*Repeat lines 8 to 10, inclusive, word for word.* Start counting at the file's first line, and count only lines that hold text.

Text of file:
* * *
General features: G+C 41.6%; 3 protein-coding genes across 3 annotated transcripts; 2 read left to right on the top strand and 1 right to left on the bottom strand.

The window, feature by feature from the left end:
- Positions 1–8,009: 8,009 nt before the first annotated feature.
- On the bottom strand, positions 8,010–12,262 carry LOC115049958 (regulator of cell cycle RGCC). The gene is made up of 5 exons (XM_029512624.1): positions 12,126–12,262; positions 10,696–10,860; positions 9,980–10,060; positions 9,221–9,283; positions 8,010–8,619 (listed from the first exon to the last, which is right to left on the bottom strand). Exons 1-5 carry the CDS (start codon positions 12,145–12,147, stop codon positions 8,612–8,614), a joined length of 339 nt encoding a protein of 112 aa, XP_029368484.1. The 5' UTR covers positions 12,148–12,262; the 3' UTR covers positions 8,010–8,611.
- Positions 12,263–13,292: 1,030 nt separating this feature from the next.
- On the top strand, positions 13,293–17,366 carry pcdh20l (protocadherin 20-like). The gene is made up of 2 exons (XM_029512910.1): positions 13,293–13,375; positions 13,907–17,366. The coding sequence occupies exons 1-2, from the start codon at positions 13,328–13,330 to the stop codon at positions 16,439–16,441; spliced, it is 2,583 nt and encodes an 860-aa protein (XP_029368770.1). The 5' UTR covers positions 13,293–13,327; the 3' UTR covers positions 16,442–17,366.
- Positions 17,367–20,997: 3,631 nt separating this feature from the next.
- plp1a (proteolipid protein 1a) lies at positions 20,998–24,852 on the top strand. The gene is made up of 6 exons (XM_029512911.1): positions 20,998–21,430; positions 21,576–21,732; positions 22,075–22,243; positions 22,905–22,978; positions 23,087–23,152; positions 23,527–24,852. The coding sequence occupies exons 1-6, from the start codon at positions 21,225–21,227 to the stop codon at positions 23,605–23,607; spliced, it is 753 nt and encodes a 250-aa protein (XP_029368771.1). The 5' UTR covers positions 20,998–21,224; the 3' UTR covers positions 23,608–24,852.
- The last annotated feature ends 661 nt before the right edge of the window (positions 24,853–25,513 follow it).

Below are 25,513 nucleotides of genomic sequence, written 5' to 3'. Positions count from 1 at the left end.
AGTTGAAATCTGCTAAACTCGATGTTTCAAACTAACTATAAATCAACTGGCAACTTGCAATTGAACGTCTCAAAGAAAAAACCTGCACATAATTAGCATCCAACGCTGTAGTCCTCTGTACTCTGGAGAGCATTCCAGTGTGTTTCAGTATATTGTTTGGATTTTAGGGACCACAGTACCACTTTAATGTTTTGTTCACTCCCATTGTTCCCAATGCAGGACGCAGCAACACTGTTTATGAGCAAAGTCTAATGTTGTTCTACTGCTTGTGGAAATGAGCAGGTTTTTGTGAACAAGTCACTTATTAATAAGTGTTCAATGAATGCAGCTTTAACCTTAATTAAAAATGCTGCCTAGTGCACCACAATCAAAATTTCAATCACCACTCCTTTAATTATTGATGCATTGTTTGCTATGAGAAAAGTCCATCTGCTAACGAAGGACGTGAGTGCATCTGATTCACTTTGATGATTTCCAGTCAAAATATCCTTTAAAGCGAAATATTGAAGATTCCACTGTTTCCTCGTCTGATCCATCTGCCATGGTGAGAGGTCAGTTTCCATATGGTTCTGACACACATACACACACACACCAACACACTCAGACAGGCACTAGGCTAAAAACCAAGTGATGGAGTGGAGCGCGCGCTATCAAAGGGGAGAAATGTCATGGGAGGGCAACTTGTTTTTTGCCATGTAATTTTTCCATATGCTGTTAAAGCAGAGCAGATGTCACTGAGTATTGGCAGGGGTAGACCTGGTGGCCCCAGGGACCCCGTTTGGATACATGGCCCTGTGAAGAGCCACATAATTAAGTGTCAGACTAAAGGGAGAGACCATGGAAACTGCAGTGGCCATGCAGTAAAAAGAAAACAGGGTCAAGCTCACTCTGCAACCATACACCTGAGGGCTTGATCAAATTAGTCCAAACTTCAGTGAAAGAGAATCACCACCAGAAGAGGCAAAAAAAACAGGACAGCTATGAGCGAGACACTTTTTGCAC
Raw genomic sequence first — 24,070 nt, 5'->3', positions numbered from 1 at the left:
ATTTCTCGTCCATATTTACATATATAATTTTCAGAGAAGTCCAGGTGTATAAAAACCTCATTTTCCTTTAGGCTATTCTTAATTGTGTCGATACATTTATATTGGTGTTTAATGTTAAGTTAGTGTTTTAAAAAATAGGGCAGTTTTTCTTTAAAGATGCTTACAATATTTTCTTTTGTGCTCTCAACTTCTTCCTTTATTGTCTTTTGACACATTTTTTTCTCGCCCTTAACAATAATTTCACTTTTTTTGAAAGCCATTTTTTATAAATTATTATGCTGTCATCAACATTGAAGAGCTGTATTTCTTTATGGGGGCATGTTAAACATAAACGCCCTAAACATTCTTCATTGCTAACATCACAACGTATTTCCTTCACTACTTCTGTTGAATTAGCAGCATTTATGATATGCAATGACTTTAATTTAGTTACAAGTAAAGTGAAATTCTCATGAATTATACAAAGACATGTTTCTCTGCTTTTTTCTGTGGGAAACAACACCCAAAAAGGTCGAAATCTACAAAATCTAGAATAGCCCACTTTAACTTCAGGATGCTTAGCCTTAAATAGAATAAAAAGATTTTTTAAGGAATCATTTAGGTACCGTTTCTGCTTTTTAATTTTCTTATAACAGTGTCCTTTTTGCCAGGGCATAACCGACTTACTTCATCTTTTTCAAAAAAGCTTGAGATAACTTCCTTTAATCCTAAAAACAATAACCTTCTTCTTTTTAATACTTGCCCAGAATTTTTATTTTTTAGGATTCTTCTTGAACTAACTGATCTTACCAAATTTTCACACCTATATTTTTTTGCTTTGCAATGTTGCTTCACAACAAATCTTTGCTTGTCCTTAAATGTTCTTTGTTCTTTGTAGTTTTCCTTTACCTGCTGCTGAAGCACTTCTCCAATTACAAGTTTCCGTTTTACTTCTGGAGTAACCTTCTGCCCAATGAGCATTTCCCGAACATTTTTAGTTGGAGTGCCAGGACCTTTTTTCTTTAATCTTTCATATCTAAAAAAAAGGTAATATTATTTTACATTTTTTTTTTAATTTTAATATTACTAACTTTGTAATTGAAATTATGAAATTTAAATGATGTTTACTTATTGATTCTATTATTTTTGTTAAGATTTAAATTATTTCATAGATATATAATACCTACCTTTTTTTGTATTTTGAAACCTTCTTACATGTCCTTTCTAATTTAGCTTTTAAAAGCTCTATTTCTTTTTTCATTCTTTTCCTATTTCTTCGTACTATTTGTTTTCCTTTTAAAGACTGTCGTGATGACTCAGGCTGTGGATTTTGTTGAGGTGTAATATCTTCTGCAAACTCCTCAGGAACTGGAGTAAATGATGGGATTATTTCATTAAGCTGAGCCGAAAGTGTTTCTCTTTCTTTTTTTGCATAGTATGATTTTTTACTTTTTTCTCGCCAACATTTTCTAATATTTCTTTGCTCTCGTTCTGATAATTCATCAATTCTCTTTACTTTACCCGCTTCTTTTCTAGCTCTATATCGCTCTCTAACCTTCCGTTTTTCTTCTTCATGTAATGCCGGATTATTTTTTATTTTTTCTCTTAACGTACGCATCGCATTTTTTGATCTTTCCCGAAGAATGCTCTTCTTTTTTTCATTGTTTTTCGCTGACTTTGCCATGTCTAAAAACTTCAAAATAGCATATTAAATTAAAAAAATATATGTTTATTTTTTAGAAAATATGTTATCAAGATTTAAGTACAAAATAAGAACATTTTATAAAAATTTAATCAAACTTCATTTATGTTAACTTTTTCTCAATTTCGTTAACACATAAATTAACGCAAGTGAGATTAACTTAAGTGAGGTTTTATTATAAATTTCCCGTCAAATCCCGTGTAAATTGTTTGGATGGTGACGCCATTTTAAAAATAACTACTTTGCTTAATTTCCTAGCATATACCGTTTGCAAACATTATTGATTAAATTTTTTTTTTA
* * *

- plp1a (proteolipid protein 1a) lies at positions 20,998–24,852 on the top strand. The gene is made up of 6 exons (XM_029512911.1): positions 20,998–21,430; positions 21,576–21,732; positions 22,075–22,243; positions 22,905–22,978; positions 23,087–23,152; positions 23,527–24,852. The coding sequence occupies exons 1-6, from the start codon at positions 21,225–21,227 to the stop codon at positions 23,605–23,607; spliced, it is 753 nt and encodes a 250-aa protein (XP_029368771.1). The 5' UTR covers positions 20,998–21,224; the 3' UTR covers positions 23,608–24,852.
- The last annotated feature ends 661 nt before the right edge of the window (positions 24,853–25,513 follow it).

Below are 25,513 nucleotides of genomic sequence, written 5' to 3'. Positions count from 1 at the left end.